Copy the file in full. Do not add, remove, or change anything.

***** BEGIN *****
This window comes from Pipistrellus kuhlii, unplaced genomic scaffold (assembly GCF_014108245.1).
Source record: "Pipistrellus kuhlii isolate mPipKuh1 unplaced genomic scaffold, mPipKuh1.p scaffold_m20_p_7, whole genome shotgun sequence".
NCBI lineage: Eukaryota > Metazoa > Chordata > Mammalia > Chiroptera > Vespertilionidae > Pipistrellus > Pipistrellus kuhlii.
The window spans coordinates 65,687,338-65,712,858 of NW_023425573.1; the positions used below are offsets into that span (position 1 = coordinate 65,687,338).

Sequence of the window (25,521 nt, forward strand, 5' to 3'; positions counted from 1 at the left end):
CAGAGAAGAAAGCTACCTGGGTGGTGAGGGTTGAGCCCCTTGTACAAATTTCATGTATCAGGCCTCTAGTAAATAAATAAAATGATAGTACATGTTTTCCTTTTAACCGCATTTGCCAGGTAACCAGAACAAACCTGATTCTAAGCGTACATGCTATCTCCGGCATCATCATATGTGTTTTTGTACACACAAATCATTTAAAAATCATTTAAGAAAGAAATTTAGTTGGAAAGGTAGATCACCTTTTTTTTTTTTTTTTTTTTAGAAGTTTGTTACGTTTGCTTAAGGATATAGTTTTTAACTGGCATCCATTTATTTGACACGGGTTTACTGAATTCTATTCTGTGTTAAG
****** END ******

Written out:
This window comes from Pipistrellus kuhlii, unplaced genomic scaffold (assembly GCF_014108245.1).
Source record: "Pipistrellus kuhlii isolate mPipKuh1 unplaced genomic scaffold, mPipKuh1.p scaffold_m20_p_7, whole genome shotgun sequence".
NCBI lineage: Eukaryota > Metazoa > Chordata > Mammalia > Chiroptera > Vespertilionidae > Pipistrellus > Pipistrellus kuhlii.
The window spans coordinates 65,687,338-65,712,858 of NW_023425573.1; the positions used below are offsets into that span (position 1 = coordinate 65,687,338).

Sequence of the window (25,521 nt, forward strand, 5' to 3'; positions counted from 1 at the left end):
CAGAGAAGAAAGCTACCTGGGTGGTGAGGGTTGAGCCCCTTGTACAAATTTCATGTATCAGGCCTCTAGTAAATAAATAAAATGATAGTACATGTTTTCCTTTTAACCGCATTTGCCAGGTAACCAGAACAAACCTGATTCTAAGCGTACATGCTATCTCCGGCATCATCATATGTGTTTTTGTACACACAAATCATTTAAAAATCATTTAAGAAAGAAATTTAGTTGGAAAGGTAGATCACCTTTTTTTTTTTTTTTTTTTTAGAAGTTTGTTACGTTTGCTTAAGGATATAGTTTTTAACTGGCATCCATTTATTTGACACGGGTTTACTGAATTCTATTCTGTGTTAAG